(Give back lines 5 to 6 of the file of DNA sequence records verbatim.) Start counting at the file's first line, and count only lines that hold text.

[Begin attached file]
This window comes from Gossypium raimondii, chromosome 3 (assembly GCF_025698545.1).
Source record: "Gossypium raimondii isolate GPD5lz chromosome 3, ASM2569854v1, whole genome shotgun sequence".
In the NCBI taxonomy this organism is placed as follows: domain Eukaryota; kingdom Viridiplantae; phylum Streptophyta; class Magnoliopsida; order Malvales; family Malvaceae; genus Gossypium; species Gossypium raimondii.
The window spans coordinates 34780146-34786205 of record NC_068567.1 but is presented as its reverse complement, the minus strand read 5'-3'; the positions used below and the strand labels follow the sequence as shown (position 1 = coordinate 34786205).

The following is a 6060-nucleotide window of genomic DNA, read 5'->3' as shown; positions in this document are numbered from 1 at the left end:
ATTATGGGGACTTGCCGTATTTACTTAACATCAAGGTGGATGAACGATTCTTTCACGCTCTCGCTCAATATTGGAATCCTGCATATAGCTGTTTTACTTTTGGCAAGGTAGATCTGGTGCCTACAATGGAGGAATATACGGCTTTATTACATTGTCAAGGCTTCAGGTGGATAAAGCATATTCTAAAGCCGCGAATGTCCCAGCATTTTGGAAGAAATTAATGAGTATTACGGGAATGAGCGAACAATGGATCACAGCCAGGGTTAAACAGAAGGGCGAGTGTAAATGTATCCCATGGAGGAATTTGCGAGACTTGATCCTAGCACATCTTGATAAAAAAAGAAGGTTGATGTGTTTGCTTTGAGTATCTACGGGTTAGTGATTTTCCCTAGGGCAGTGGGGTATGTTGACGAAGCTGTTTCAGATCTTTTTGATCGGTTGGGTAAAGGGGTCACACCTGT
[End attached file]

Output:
The following is a 6060-nucleotide window of genomic DNA, read 5'->3' as shown; positions in this document are numbered from 1 at the left end:
ATTATGGGGACTTGCCGTATTTACTTAACATCAAGGTGGATGAACGATTCTTTCACGCTCTCGCTCAATATTGGAATCCTGCATATAGCTGTTTTACTTTTGGCAAGGTAGATCTGGTGCCTACAATGGAGGAATATACGGCTTTATTACATTGTCAAGGCTTCAGGTGGATAAAGCATATTCTAAAGCCGCGAATGTCCCAGCATTTTGGAAGAAATTAATGAGTATTACGGGAATGAGCGAACAATGGATCACAGCCAGGGTTAAACAGAAGGGCGAGTGTAAATGTATCCCATGGAGGAATTTGCGAGACTTGATCCTAGCACATCTTGATAAAAAAAGAAGGTTGATGTGTTTGCTTTGAGTATCTACGGGTTAGTGATTTTCCCTAGGGCAGTGGGGTATGTTGACGAAGCTGTTTCAGATCTTTTTGATCGGTTGGGTAAAGGGGTCACACCTGT